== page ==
The Eleventh Circuit affirmed in part and reversed in part, holding that the Foleys’ federal claims were frivolous and that the district court lacked subject matter jurisdiction to adjudicate the state law claims, and the district court dismissed the case on remand. Within thirty days of the dismissal, the Foleys initiated a state court action against the County and the Official and Employee Defendants. The Official and Employee Defendants filed motions to dismiss, alleging that Florida’s statute of limitations barred the action.

On appeal, the Official and Employee Defendants contended that the Foleys’ cause of action accrued on February 18, 2008, that all of the claims were governed by the four-year statute of limitations in section 95.11(3), and that the Foleys filed their federal lawsuit within the limitations period. Defendants asserted, however, that section 1367(d) did not toll the limitations period while the federal action was pending because the Eleventh Circuit concluded that the federal district court lacked original jurisdiction. The court foundSection 1367(d) provided for a tolling of state law limitations on any state law claim asserted in federal court under section 1367(a). The only requirements were that the claim be asserted under section 1367(a). Accordingly, the court held that section 1367(d) applied, as its text did not require a successful assertion of federal jurisdiction. As such, since the Foleys brought their state court claims within thirty days of the dismissal of their federal case, the trial court erred in finding that the statute of limitations barred their action.

Foley v Azam, 2018 WL 5090837 (FL App. 5th Dist. 10/19/2018)

This post was authored by Matthew Loeser, Esq.

In February 2015, Tucker purchased a vacant lot on her neighborhood block through Chicago’s “Large Lot Program” and intended to convert it into a community garden. Defendant Sonya Campbell, an inspector for Chicago’s Department of Streets and Sanitation, inspected Tucker’s property and concluded its vegetation violated the city’s yard weed ordinance. Six months later, another city employee served Tucker with a citation for the alleged violation. The administrative law judge ruled in favor of the city and imposed a $640 fine against Tucker. While Tucker could have appealed the fine to the Circuit Court of Cook County, she instead paid it “under protest.” That same day, she filed this putative class action, alleging 42 U.S.C. § 1983 claims against Campbell and the city, as well as a “failure-to-train” claim against the city. The district court dismissed Tucker’s original complaint, as well as her amended complaint.

As to the due process claim, Tucker did not dispute that she received a hearing, in which she was represented by counsel, presented evidence in her defense, and made legal arguments. At the hearing the administrative law judge considered the parties’ evidence, adjudicated the city’s allegation, and imposed a fine. Tucker claimed the city’s delay caused her prejudice in that she was unable “to make any measurements of the average height of the vegetation on her lot at or near the time of inspection” or to use “photographs taken contemporaneously with the date of the alleged violation.” The court noted that while the delay in this case was six months, it was still considerably shorter than prosecutorial delays accepted in other contexts. Additionally, the interest at stake here was monetary, which was less significant than one’s liberty interest in a criminal prosecution, or even property interest in continued employment.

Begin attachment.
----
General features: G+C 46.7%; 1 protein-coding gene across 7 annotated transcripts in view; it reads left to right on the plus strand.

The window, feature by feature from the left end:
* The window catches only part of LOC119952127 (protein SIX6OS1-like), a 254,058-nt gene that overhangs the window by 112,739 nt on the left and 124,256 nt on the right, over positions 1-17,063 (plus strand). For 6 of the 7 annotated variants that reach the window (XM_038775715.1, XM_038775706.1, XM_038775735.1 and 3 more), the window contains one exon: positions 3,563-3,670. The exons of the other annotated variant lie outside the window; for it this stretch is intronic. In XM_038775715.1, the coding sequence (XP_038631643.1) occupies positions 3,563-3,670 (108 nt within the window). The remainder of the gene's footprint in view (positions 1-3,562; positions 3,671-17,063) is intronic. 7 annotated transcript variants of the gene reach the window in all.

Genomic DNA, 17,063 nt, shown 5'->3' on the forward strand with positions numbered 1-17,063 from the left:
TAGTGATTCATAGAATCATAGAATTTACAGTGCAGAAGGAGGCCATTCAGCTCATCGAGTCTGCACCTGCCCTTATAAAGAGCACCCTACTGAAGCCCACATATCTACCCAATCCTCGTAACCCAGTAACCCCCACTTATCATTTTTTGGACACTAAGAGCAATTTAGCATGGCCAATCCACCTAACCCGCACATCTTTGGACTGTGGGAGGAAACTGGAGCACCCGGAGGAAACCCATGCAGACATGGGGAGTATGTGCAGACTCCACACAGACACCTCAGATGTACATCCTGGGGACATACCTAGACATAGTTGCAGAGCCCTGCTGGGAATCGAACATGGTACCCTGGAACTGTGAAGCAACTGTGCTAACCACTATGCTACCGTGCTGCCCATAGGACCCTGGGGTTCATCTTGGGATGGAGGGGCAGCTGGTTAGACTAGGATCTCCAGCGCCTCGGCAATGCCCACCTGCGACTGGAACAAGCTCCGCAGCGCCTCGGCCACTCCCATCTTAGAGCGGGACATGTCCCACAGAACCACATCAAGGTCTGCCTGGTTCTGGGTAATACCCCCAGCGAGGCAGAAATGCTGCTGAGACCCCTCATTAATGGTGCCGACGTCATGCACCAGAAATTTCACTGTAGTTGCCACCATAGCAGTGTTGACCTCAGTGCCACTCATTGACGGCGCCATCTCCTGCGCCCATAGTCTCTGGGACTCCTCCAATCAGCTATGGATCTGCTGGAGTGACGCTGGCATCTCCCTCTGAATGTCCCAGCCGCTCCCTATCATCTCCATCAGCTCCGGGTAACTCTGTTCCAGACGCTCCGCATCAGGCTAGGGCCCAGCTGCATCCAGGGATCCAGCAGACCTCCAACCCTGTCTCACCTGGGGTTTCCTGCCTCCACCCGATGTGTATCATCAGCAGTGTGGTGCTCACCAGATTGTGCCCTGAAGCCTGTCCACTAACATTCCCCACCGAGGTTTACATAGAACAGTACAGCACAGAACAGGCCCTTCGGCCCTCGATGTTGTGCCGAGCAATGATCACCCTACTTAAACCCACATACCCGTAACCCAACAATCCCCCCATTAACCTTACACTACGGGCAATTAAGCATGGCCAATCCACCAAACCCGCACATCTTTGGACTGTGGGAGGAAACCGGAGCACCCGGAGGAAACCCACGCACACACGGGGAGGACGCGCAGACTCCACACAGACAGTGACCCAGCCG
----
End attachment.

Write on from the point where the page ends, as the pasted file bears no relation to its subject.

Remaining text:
Tucker next contended that the defendants maintained a policy of misinterpreting the city’s yard weed ordinance. Specifically, Tucker claimed the city incorrectly asked its inspectors to determine only whether some weeds exceeded ten inches, while the plain text of the ordinance required that “the average height” of the offending weeds exceeded ten inches. However, even assuming Tucker was right that the city’s interpretation of its ordinance was incorrect, federal due process protection was not a guarantee that state governments would apply their own laws accurately. Moreover, if Tucker believed the administrative law judge’s interpretation of the ordinance was legally incorrect, she could have appealed her fine to Illinois’s state courts. As Tucker’s amended complaint made no attempt to establish the inadequacy of that avenue of redress its dismissal was affirmed.

Tucker v City of Chicago, 2018 WL 5095151 (7th Cir. CA 10/19/2018)

This post was authored by Matthew Loeser, Esq.

Morris owns residential and commercial properties in Orleans Parish. On November 4, 2017, Morris commissioned a local artist to paint a mural on a commercial property he owned. The mural quoted a comment made by President Donald Trump, recorded in a 2005 “Access Hollywood” segment; the mural replaced, with pictograms, two vulgar words used by Trump. After a local news outlet publicized a story about the mural, Jennifer Cecil, the purported director of the City’s “One Stop for Permits and Licenses,” wrote that an inspection of the property on November 8, 2017 revealed a violation of Section 12.2.4(8) of the Comprehensive Zoning Ordinance, which concerned “Prohibited Signs —Historic District.” Fearing prosecution, Morris sued the City, alleging that the murals-permit scheme violated his First and Fourteenth Amendment rights. Morris filed an opposition to the resulting motion to dismiss on June 19, 2018, and the City was granted leave to file a reply on June 27, 2018. On August 2, 2018, the City was granted leave to file a supplemental memorandum in support of its motion to dismiss, and Morris moved to strike the City’s supplemental memorandum under Federal Rule of Civil Procedure 12(f)(2).